The pretest-posttest exploratory study involved 18 volunteers (15 females, 3 males) with an average age of 45 years and who had experienced WAD for 6 months or longer, with numerous neck complaints, body tenderness, and decreased range of motion. A control group of 18 healthy patients (15 females, 3 males) with an average age of 45 years also participated in the study. A group of chronic WAD patients with pain reported for 6 months or longer and who had a minimum of 80 percent decrease in neck pain intensity following an intra-articular zygapophyseal joint block procedure also took part in this study. Exclusionary criteria included pregnancy, previous history of headaches or neck pain requiring treatment, central or peripheral neurological problems, coronary artery or peripheral vascular disease.

Researchers rated the subjects’ pain intensity levels on a scale of 1-10 before and after receiving MBB procedures. Quantitative sensory testing (QST) based upon pressure pain thresholds (PPT’s) and cold pain thresholds (CPT’s) were conducted on the control and WAD groups. All measures were recorded, including patient demographic variables and their current MVC litigation status.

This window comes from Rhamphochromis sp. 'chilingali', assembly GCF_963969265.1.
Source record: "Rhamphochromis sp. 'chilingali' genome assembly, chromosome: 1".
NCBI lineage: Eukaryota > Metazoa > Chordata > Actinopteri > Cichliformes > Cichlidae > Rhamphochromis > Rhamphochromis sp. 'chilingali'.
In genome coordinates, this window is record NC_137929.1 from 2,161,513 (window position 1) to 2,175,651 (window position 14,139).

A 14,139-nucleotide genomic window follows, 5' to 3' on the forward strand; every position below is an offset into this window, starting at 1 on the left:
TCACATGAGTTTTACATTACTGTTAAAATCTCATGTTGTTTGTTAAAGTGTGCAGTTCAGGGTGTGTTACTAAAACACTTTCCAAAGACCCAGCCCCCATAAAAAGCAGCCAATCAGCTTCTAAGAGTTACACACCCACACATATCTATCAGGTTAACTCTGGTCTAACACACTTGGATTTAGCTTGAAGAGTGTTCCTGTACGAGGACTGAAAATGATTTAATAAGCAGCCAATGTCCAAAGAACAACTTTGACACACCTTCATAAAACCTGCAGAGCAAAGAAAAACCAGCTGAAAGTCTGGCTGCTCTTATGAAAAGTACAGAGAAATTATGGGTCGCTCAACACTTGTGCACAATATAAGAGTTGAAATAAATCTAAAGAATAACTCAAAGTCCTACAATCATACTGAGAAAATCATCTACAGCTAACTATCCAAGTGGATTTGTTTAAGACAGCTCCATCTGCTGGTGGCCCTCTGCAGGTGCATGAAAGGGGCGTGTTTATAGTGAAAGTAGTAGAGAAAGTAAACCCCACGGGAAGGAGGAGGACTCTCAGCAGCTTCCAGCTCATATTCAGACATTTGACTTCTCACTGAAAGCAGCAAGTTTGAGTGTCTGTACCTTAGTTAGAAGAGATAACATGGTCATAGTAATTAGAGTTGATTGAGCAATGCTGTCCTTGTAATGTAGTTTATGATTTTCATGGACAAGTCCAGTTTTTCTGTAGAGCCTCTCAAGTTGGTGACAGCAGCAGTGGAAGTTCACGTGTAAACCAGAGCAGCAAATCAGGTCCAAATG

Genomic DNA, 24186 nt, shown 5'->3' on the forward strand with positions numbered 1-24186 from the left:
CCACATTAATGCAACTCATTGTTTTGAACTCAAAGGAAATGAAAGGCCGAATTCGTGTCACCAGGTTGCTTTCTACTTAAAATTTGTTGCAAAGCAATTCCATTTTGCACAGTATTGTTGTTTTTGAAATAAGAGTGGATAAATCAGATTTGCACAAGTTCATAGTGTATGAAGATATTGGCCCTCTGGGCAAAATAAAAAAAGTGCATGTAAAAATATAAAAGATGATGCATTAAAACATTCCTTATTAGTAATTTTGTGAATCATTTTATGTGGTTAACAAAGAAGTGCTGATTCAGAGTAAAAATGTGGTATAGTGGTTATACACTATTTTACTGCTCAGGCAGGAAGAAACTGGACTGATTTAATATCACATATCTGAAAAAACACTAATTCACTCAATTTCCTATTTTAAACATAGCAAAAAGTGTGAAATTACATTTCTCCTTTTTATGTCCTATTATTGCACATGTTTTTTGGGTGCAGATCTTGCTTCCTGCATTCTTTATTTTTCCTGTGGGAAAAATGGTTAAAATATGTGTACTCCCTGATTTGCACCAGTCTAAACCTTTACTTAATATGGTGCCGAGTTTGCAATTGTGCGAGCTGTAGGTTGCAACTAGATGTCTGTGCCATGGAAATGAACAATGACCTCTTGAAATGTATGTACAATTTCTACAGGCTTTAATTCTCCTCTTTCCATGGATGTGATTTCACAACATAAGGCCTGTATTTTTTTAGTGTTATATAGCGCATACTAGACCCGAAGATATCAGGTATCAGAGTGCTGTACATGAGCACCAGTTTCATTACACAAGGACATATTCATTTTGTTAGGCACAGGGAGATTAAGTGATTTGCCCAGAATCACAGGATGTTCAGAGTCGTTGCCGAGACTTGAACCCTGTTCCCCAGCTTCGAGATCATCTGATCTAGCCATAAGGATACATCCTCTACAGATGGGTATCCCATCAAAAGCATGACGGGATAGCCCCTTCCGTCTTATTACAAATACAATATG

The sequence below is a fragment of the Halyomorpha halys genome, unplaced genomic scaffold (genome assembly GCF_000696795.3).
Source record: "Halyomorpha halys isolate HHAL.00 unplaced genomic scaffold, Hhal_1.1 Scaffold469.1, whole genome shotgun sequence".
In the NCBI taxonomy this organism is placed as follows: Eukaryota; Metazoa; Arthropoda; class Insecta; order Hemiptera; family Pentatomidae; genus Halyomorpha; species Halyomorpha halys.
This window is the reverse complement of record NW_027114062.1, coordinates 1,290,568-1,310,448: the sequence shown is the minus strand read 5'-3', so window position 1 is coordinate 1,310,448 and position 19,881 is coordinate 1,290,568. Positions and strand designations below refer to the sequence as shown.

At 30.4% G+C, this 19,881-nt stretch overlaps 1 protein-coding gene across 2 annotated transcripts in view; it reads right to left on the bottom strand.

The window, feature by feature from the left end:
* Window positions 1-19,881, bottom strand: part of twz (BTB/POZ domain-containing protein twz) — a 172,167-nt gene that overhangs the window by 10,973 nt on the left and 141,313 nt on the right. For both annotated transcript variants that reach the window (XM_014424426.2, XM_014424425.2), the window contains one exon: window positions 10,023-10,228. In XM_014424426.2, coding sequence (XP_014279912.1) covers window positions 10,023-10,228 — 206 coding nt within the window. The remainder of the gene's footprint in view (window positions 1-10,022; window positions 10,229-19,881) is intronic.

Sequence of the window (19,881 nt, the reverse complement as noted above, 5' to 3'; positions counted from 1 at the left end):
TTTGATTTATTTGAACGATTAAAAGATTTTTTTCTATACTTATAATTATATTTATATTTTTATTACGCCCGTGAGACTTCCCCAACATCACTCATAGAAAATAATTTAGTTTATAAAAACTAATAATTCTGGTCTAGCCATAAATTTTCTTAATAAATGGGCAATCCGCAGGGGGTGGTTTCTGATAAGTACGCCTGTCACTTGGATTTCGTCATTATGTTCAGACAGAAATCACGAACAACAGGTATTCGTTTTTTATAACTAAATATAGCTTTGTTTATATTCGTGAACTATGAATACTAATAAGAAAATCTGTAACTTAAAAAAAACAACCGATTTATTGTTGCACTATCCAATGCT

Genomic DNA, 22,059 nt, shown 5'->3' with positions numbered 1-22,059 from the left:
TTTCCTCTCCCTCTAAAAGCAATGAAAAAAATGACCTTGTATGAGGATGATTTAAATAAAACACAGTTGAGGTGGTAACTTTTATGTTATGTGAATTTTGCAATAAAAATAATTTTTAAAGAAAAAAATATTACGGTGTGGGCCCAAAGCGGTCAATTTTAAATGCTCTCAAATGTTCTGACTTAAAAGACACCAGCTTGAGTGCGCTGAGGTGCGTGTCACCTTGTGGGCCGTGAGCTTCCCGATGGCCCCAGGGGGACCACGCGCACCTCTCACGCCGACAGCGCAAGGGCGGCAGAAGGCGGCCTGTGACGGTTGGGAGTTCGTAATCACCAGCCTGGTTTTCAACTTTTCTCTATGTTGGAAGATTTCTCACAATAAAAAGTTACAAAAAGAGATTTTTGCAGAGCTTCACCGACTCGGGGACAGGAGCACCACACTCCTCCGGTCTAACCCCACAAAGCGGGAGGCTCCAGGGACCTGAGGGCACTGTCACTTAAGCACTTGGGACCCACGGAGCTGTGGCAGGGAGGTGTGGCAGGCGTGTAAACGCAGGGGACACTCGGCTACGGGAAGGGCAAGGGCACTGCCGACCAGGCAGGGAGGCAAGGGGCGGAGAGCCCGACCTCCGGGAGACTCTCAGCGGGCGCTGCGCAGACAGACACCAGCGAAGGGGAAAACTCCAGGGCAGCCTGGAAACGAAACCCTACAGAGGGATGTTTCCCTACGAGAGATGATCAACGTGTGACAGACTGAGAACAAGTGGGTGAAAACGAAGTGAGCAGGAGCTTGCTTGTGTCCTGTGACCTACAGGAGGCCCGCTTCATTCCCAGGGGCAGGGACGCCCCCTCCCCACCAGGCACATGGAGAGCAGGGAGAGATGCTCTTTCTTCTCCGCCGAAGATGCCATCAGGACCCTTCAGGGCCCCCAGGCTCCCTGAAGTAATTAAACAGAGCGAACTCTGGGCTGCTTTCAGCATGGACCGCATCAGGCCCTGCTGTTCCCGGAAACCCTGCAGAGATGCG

Cold Pain Threshold Testing

A 30mm x 30mm thermode set to 32 degrees Celsius placed over the anaesthetized articular pillars of the cervical zygapophyseal joints measured cold pain thresholds in the test subjects as the temperature was decreased at the rate of 1 degree Celsius per second. Patients used a self-controlled switch to indicate when the sensation of cold turned to pain as each bilateral site was tested. (The minimum temperature was 1 degree Celsius.) The average values were gathered for analysis.

Pressure Pain Threshold Testing